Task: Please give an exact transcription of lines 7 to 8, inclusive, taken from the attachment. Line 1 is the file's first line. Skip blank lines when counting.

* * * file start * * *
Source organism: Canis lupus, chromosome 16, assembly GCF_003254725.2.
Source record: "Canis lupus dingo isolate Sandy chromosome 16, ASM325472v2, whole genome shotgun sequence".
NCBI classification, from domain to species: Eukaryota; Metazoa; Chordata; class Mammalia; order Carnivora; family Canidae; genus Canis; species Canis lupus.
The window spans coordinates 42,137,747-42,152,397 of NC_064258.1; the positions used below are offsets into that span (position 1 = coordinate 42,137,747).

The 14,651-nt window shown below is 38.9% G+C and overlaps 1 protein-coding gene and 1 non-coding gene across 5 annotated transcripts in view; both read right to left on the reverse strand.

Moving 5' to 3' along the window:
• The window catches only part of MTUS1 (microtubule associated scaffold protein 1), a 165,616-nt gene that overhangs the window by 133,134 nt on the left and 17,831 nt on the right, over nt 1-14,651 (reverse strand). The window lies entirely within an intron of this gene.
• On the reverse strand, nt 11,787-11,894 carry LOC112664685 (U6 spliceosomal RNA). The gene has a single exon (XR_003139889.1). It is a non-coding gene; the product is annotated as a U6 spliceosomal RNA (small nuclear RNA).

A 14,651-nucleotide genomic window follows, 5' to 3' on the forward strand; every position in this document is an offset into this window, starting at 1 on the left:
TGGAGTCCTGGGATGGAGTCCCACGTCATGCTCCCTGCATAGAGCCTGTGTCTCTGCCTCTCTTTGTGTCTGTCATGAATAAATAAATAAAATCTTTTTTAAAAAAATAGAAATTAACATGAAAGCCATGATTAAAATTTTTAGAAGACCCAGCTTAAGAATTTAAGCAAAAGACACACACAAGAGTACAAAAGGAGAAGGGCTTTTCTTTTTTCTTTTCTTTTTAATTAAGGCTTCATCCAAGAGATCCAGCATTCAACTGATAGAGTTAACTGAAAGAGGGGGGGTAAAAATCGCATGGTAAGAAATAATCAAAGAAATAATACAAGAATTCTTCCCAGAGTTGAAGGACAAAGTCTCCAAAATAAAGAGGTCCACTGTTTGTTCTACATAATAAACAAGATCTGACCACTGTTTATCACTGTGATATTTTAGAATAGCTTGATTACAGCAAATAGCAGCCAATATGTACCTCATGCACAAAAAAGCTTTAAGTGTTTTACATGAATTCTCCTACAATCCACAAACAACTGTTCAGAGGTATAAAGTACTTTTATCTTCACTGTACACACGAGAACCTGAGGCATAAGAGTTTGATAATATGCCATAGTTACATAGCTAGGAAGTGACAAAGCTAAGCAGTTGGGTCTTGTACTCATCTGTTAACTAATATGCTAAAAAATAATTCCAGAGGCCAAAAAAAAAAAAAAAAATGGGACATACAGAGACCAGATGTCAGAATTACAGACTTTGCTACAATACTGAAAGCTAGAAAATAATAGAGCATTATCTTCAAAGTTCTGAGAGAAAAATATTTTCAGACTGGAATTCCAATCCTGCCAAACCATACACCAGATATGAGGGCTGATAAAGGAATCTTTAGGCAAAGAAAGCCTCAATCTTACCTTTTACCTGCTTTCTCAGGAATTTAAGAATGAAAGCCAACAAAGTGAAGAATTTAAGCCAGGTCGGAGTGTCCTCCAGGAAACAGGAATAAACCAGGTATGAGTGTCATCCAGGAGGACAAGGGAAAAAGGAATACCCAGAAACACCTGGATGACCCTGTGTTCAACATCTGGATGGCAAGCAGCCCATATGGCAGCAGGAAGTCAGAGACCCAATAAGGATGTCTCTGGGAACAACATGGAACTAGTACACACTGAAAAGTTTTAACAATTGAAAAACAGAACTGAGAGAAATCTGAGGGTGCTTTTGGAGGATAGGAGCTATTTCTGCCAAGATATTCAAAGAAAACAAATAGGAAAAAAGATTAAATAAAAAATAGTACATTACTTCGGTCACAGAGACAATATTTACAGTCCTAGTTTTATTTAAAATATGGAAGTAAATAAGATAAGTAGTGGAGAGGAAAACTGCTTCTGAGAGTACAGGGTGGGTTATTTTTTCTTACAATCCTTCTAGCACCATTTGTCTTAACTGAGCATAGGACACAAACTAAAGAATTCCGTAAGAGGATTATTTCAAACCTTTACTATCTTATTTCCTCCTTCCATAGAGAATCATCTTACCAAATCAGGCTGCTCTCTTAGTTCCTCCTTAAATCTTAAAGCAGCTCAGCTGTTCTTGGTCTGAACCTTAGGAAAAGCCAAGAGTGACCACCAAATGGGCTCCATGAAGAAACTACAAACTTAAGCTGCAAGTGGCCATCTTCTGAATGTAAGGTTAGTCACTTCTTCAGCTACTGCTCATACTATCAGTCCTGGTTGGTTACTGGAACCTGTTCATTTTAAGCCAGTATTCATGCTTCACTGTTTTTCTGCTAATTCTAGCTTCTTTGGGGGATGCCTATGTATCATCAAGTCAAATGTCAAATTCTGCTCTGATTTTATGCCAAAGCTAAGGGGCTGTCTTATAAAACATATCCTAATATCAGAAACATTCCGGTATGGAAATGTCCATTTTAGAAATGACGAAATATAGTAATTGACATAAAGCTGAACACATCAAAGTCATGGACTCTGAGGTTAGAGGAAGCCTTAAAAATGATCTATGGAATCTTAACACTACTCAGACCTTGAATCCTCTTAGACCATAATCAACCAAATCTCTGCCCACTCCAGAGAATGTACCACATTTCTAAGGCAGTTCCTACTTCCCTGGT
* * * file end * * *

• The window catches only part of MTUS1 (microtubule associated scaffold protein 1), a 165,616-nt gene that overhangs the window by 133,134 nt on the left and 17,831 nt on the right, over nt 1-14,651 (reverse strand). The window lies entirely within an intron of this gene.
• On the reverse strand, nt 11,787-11,894 carry LOC112664685 (U6 spliceosomal RNA). The gene has a single exon (XR_003139889.1). It is a non-coding gene; the product is annotated as a U6 spliceosomal RNA (small nuclear RNA).